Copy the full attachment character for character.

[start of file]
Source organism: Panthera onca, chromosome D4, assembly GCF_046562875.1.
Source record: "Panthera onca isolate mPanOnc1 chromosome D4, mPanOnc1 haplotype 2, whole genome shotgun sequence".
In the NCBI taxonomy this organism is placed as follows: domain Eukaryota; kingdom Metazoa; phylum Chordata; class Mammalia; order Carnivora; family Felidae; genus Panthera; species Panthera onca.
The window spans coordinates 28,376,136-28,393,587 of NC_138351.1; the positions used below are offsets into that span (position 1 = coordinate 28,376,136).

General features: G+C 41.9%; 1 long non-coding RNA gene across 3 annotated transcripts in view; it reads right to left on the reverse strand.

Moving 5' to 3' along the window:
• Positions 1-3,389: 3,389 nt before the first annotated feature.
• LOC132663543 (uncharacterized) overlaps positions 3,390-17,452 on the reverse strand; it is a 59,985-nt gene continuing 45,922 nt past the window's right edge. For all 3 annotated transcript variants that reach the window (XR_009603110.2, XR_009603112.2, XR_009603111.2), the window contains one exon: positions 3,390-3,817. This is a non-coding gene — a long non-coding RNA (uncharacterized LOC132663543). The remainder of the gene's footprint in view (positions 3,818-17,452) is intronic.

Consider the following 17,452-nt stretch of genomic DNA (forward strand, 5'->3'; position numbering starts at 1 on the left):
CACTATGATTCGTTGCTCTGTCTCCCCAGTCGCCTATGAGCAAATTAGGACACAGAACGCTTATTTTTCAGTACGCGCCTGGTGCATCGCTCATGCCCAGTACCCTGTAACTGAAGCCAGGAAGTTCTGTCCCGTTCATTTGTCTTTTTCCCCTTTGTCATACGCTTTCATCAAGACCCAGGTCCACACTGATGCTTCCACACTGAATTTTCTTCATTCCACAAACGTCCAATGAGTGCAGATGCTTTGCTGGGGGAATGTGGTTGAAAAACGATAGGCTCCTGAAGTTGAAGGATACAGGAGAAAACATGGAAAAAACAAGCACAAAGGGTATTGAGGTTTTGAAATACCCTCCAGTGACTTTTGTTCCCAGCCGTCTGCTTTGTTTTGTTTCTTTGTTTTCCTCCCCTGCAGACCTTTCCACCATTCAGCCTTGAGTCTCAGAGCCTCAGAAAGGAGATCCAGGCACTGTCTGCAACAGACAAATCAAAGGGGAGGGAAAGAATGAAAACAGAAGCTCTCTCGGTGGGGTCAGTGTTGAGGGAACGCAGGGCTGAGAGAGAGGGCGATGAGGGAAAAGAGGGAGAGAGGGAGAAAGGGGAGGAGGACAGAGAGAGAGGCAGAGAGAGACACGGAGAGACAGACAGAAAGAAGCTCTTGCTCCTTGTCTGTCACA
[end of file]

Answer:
Source organism: Panthera onca, chromosome D4, assembly GCF_046562875.1.
Source record: "Panthera onca isolate mPanOnc1 chromosome D4, mPanOnc1 haplotype 2, whole genome shotgun sequence".
In the NCBI taxonomy this organism is placed as follows: domain Eukaryota; kingdom Metazoa; phylum Chordata; class Mammalia; order Carnivora; family Felidae; genus Panthera; species Panthera onca.
The window spans coordinates 28,376,136-28,393,587 of NC_138351.1; the positions used below are offsets into that span (position 1 = coordinate 28,376,136).

General features: G+C 41.9%; 1 long non-coding RNA gene across 3 annotated transcripts in view; it reads right to left on the reverse strand.

Moving 5' to 3' along the window:
• Positions 1-3,389: 3,389 nt before the first annotated feature.
• LOC132663543 (uncharacterized) overlaps positions 3,390-17,452 on the reverse strand; it is a 59,985-nt gene continuing 45,922 nt past the window's right edge. For all 3 annotated transcript variants that reach the window (XR_009603110.2, XR_009603112.2, XR_009603111.2), the window contains one exon: positions 3,390-3,817. This is a non-coding gene — a long non-coding RNA (uncharacterized LOC132663543). The remainder of the gene's footprint in view (positions 3,818-17,452) is intronic.

Consider the following 17,452-nt stretch of genomic DNA (forward strand, 5'->3'; position numbering starts at 1 on the left):
CACTATGATTCGTTGCTCTGTCTCCCCAGTCGCCTATGAGCAAATTAGGACACAGAACGCTTATTTTTCAGTACGCGCCTGGTGCATCGCTCATGCCCAGTACCCTGTAACTGAAGCCAGGAAGTTCTGTCCCGTTCATTTGTCTTTTTCCCCTTTGTCATACGCTTTCATCAAGACCCAGGTCCACACTGATGCTTCCACACTGAATTTTCTTCATTCCACAAACGTCCAATGAGTGCAGATGCTTTGCTGGGGGAATGTGGTTGAAAAACGATAGGCTCCTGAAGTTGAAGGATACAGGAGAAAACATGGAAAAAACAAGCACAAAGGGTATTGAGGTTTTGAAATACCCTCCAGTGACTTTTGTTCCCAGCCGTCTGCTTTGTTTTGTTTCTTTGTTTTCCTCCCCTGCAGACCTTTCCACCATTCAGCCTTGAGTCTCAGAGCCTCAGAAAGGAGATCCAGGCACTGTCTGCAACAGACAAATCAAAGGGGAGGGAAAGAATGAAAACAGAAGCTCTCTCGGTGGGGTCAGTGTTGAGGGAACGCAGGGCTGAGAGAGAGGGCGATGAGGGAAAAGAGGGAGAGAGGGAGAAAGGGGAGGAGGACAGAGAGAGAGGCAGAGAGAGACACGGAGAGACAGACAGAAAGAAGCTCTTGCTCCTTGTCTGTCACA